Aunty Glad is in the land of blackberries. They hide on the hills around her. My brothers gather them for her. They like to forage and pretend we don’t live on a busy highway. When they give her the blackberries, which they sell to her, she makes them into pie and gives it to us.
Aunty Glad is not my blood line Aunty. She is the grandmother stand in for my mother who misses her mountains, and the pigs she cares for. She is my spirit line Aunty, adopted by my mother, who often thinks of her own distant tiny mother, who is in some ways like the tiny glad.
Aunty Glad is part of a couple with Uncle Bill, and their land is a house at the bottom of steep hill. We are the neigbours with stand in grandchildren they will never have. Their son has just divorced and is childless. He will die young from cancer, not that long after they have.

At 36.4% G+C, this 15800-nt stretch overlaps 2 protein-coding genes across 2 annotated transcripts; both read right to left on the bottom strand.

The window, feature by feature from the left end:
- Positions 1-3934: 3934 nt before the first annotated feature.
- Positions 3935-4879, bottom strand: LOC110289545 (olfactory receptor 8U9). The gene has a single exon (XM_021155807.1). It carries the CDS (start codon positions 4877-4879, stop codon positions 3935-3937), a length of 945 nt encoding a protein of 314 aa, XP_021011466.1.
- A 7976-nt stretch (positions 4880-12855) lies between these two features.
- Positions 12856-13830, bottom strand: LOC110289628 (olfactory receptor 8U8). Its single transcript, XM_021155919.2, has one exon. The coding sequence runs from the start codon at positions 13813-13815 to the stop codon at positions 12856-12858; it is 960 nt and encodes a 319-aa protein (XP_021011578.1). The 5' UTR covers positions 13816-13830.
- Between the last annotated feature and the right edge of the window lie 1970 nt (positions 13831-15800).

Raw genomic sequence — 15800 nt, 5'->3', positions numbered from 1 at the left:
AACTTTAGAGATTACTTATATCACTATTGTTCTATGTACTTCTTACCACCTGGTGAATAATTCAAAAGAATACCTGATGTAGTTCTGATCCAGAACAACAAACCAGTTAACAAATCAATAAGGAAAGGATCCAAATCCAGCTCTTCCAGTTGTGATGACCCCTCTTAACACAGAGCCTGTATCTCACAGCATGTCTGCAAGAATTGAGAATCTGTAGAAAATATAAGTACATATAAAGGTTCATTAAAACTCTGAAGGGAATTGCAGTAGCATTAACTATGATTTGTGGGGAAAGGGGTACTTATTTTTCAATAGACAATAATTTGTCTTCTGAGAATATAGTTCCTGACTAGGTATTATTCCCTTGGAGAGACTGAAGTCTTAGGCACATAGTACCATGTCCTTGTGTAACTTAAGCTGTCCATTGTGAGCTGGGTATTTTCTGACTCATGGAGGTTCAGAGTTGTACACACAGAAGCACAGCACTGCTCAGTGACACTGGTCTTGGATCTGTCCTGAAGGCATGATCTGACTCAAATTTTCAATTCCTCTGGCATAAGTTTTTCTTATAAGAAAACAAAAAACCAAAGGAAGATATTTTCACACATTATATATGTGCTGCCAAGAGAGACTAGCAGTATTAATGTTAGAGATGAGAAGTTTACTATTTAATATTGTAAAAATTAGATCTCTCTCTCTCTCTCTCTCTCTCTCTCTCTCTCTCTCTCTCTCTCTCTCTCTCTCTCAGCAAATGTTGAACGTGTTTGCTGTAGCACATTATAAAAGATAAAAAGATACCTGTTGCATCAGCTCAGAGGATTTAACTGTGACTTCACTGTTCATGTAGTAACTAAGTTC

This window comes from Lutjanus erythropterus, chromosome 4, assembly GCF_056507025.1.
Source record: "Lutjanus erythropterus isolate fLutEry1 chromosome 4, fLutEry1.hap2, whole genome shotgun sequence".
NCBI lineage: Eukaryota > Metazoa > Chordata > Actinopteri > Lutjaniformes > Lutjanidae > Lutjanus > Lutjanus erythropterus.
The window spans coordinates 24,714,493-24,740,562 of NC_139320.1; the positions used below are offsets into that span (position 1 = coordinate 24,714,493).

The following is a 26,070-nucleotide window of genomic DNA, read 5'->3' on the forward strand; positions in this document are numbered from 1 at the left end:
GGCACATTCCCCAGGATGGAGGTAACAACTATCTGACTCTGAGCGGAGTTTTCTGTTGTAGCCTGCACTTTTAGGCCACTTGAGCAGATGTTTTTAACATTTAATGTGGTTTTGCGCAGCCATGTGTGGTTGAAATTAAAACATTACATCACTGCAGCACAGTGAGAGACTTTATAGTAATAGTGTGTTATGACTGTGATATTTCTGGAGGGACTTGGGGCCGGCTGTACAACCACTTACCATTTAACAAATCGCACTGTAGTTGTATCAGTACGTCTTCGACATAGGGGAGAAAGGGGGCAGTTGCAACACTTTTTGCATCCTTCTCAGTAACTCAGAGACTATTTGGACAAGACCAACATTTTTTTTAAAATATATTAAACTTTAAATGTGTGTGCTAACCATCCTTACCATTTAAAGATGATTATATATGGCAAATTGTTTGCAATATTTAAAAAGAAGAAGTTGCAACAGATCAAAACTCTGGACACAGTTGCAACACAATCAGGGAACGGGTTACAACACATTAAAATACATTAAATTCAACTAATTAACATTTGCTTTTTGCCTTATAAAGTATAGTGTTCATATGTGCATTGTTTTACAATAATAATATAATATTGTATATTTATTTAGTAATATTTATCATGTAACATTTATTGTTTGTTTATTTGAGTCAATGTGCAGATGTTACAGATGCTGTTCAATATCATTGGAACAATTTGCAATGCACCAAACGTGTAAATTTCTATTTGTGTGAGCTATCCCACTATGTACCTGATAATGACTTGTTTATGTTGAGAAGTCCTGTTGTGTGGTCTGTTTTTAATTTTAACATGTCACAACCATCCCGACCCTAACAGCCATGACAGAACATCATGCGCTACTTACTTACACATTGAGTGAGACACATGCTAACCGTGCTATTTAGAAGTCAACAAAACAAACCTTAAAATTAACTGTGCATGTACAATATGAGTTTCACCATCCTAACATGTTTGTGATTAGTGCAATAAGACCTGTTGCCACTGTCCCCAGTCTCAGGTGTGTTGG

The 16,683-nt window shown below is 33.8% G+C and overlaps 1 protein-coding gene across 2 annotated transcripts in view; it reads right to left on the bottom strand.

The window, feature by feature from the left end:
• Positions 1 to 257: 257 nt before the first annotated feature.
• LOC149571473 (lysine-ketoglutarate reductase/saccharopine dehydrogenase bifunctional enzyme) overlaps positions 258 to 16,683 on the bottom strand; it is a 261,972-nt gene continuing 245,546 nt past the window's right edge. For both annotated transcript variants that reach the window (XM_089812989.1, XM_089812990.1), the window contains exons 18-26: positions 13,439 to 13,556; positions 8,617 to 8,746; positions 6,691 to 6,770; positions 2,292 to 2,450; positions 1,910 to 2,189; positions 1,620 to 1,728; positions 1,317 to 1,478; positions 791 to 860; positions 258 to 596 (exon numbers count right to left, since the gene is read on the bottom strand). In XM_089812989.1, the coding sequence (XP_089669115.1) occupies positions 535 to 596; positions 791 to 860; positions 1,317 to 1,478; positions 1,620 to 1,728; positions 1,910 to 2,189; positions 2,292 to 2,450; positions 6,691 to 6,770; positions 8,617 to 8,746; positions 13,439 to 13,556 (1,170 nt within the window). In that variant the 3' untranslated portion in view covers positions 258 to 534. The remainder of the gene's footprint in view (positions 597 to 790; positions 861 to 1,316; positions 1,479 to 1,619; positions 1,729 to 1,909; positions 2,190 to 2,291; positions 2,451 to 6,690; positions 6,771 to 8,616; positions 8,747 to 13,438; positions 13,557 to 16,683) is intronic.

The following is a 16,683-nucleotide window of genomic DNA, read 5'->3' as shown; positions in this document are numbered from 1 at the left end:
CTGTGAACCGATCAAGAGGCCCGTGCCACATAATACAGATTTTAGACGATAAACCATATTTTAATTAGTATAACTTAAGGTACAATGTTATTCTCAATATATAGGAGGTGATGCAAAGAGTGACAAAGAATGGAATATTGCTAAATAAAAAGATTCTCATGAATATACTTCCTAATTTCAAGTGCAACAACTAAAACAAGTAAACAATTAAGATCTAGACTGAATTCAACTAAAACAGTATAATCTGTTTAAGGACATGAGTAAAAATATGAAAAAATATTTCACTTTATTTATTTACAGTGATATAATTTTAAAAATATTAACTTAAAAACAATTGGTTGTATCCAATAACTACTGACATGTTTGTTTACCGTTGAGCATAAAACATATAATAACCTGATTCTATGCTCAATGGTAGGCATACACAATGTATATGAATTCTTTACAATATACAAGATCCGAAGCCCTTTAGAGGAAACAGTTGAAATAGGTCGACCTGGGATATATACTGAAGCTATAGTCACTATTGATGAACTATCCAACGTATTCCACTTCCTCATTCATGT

Before that Aunty Glad is my lesson in caring for the Elderly. She moves away from the land of blackberries, to live with her son. I visit her new house to look after her when her son is away, all by myself. She gives me raisin toast. I clean out her bird cage. When she is sleeping I play by myself, pretending to be Joan of Arc. I go outside for a moment and walk on a thin brick wall.
I wish I had asked Aunty Glad where she was from, where she grew up, if she had lived in the country or the city. I don’t know what other family traces are left. But she is a part of the landscape of my childhood. She is part of the trail blazed by fields of fruit…
(c) June Perkins
My first memories are of people without their landscapes, but as I think more deeply I recall something from the environment. Aunty Glad is forever the lady of the blackberries. Initially I find my Tasmanian memories of landscape vague, but as I focus more deeply I see the beach scapes, park scapes and neighbourhoods. I begin to remember the Cataract Gorge, the Basin, the Ash Forest – and that environment comes alive.